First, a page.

Late Payments In The Ombudsman’s Crosshairs

By 20th November 2016News

For every job a tradie takes on there’s always a certain level of anxiety that they may not get paid, or that they’ll face delays in receiving payment.

It’s for pretty good reason that this is the case. In 2017 a global study looking at 30,000 invoices from 80 countries around the world found Australia is lagging behind when it comes to late payments. The study by UK-based Market Invoice found that on average Aussie tradies were getting paid 26.4 days late, one of the worst late payment rates in the OECD.

Speaking to the AFR, the small business ombudsman Kate Carnell said:

“Here in Australia, more and more small businesses are falling victim to the unscrupulous payment practices of some big businesses – and even some governments – that are quite frankly a drag on productivity. From stipulating unfair payment terms in contracts, to simply not honouring agreed payment times, a number of big businesses are effectively treating the little guys as banks by forcing them to provide interest-free loans in the form of late paid or unpaid invoices.”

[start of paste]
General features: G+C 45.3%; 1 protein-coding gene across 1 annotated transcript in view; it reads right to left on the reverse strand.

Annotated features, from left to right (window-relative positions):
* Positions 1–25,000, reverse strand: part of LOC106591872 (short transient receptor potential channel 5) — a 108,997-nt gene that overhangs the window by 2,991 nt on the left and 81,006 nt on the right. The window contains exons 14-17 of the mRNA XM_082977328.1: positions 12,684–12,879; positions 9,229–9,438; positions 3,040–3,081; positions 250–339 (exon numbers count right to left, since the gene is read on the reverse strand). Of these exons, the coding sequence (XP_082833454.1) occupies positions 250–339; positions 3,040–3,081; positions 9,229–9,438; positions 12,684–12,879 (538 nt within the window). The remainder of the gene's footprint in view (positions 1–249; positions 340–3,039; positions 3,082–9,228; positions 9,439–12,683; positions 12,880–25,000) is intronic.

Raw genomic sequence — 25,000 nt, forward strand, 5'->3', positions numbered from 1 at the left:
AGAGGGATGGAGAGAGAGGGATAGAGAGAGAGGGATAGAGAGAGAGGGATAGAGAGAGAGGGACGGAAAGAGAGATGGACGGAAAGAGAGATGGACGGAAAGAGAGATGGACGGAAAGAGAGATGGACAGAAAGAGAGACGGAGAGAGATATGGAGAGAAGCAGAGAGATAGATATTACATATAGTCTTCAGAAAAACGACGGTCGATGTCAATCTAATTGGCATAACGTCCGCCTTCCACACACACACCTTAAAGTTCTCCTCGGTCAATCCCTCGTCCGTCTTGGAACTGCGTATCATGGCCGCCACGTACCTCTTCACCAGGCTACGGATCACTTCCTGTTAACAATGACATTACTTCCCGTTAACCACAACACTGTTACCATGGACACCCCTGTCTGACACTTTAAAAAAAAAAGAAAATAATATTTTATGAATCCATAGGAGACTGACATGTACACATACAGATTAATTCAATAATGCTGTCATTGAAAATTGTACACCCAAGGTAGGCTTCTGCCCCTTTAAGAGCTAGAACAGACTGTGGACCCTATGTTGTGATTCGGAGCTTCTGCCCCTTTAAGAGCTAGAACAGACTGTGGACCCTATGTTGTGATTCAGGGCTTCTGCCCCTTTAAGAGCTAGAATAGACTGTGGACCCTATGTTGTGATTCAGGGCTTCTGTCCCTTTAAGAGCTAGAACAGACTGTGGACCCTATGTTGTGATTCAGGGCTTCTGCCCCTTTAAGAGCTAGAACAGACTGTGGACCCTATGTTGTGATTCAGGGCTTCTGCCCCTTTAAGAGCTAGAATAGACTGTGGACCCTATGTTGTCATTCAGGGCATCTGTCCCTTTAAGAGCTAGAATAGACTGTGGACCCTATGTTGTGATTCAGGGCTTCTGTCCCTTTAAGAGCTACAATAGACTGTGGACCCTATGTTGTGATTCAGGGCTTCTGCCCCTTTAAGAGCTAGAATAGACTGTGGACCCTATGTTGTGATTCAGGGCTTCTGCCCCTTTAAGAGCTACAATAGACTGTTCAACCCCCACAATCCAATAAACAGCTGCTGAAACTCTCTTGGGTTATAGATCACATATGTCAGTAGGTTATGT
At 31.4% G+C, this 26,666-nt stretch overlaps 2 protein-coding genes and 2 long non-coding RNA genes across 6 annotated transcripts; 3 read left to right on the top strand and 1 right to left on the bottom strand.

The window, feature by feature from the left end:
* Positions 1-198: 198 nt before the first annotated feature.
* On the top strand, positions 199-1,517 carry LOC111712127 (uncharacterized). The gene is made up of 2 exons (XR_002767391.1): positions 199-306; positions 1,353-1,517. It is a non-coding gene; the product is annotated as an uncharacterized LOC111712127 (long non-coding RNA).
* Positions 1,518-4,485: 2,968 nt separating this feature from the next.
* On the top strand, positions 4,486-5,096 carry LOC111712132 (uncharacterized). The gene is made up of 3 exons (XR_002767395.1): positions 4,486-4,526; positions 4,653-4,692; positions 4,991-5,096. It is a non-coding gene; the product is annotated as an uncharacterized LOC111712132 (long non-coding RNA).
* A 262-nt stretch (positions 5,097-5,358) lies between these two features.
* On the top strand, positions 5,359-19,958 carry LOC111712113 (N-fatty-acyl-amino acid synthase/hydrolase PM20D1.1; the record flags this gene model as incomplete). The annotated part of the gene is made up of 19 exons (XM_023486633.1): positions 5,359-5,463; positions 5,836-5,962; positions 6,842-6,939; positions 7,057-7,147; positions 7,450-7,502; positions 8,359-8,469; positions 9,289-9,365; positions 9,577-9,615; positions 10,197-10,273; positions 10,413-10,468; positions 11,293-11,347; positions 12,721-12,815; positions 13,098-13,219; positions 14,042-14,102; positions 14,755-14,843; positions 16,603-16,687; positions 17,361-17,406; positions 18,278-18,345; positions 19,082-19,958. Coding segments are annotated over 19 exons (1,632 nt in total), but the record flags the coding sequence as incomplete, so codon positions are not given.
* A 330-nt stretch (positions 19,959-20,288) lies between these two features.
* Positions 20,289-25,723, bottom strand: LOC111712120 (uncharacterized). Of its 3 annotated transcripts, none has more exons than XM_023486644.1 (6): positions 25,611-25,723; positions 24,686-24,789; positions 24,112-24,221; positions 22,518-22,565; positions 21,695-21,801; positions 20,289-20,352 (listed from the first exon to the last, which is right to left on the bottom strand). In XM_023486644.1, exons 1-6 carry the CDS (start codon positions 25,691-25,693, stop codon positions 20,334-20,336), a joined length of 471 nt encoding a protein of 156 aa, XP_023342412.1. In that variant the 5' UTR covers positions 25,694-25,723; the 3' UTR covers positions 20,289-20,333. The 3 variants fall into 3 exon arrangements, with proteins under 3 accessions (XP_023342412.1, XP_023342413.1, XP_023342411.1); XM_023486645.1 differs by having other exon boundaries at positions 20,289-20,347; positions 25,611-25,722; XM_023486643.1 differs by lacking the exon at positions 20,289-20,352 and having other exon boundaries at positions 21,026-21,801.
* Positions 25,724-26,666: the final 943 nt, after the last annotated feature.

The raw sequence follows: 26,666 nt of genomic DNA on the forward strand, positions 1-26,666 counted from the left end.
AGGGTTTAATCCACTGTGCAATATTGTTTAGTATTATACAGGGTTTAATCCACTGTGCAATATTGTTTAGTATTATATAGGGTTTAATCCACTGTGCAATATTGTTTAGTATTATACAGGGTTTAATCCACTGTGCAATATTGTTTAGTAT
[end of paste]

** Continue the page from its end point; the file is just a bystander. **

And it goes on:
The article also highlighted some alarming statistics:

  • 90 per cent of small business failures are due to poor cashflow,
  • Small businesses are owed $26 million in unpaid invoices, and
  • the average owed for each small business at any one time is $13,200.
  • small business owners spend an average of twelve days per year chasing unpaid invoices.
  • 27 per cent of small businesses have been forced to take out loans to pay their suppliers and wages.

Original article published here: